Eat, Pray, Love is the book for anyone who feels lost and unfulfilled

Eat, Pray, Love. Three words can change the course of your life: Eat, Pray, Love. Specifically, Eat, Pray, Eat. If you were writing this book 30 years ago, and were struggling to sort out…

Eat, Pray, Love is the book for anyone who feels lost and unfulfilled

Eat, Pray, Love. Three words can change the course of your life: Eat, Pray, Love. Specifically, Eat, Pray, Eat. If you were writing this book 30 years ago, and were struggling to sort out your own existence, or if you had just lost someone dear to you, then you might also have swallowed the spiritual rabbit hole that Gilbert follows in the first part of her impressive memoir: traveling to Bali. But even now, the journey she recounts, captured in prose that is simultaneously elegant and plain, will inspire you to take notice of how little most people care about themselves, let alone their bodies, or what others think of them.

The first part of Eat, Pray, Love takes place in Venice, Italy. Through the character of Lucille Clifton, the American who is seeking to reestablish her sense of self through a trip to Italy, Gilbert, a self-proclaimed travel writer, uses a behind-the-scenes perspective to depict the extreme reaction you might expect to the most mundane experience.

Though the book is at times absurd and often impossible to follow, Gilbert is kind enough to let the reader take it all in, every step of the way, using an author’s dream, and sometimes cringe-worthy, language. Her passion for travel comes out in a gusto unlike any other guidebook I’ve ever read. I didn’t even care for “Over a Thousand Cold Juices” or the book’s “Tangramel,” a system of math (“Roman morelayry—stinky gourd—tarot card your eyes”), which was placed into the text to demonstrate Gilbert’s skepticism. “Nonsense!” she angrily retorts in her confessional, writing, “Part of my idea of translation is that a foreign word should mean something the original was saying.”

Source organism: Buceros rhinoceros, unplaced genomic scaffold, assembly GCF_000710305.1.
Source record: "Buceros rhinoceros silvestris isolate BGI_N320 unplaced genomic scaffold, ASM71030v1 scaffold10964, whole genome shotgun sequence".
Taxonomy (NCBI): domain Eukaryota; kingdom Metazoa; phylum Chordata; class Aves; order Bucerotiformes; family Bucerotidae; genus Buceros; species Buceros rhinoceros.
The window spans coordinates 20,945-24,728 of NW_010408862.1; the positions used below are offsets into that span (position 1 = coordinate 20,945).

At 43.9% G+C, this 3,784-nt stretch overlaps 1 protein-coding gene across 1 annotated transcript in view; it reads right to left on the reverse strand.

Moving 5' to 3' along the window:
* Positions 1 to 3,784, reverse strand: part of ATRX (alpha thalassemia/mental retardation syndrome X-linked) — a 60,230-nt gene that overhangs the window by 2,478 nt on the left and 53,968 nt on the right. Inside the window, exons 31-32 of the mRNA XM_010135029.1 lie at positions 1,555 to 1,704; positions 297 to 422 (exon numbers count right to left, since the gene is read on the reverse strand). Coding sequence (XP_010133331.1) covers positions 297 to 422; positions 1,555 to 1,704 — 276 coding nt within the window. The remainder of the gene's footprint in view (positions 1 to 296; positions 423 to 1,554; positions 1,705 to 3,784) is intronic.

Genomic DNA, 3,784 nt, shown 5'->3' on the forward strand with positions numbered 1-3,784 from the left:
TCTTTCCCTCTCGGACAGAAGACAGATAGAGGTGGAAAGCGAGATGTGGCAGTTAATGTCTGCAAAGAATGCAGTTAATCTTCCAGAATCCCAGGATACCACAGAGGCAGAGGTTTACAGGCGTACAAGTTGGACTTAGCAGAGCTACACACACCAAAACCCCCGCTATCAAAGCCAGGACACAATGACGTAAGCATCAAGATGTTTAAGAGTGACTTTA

At moments, Gilbert shows a condescending attitude about the food-loving Italians; at other times, she gives no sympathy to their intense attachment to dieting. In Bali, Gilbert finds herself on an adventure of self-discovery, and she makes use of every recipe in the book.

Gilbert has a sense of humor, and the repetition of her food-advice techniques is pure escapism. You feel like you are on a better, better path by the time you arrive in Bali. And in a concluding chapter in which she reflects on what she has learned, an admission surfaces that if she’d truly listened to her husband in Venice, maybe she could have gotten it all done faster. “Where’s my commitment, my passion, my strength,” she laments, her voice cracking, “and it’s not about marriage. I just, I don’t have it.”

Eat, Pray, Love offers at once an easy read, a trip down memory lane, and a call to action for those facing difficult, uncomfortable journeys. To paraphrase one of Gilbert’s recipes, this book is for those times when you fall hopelessly in love with yourself, but need some help.

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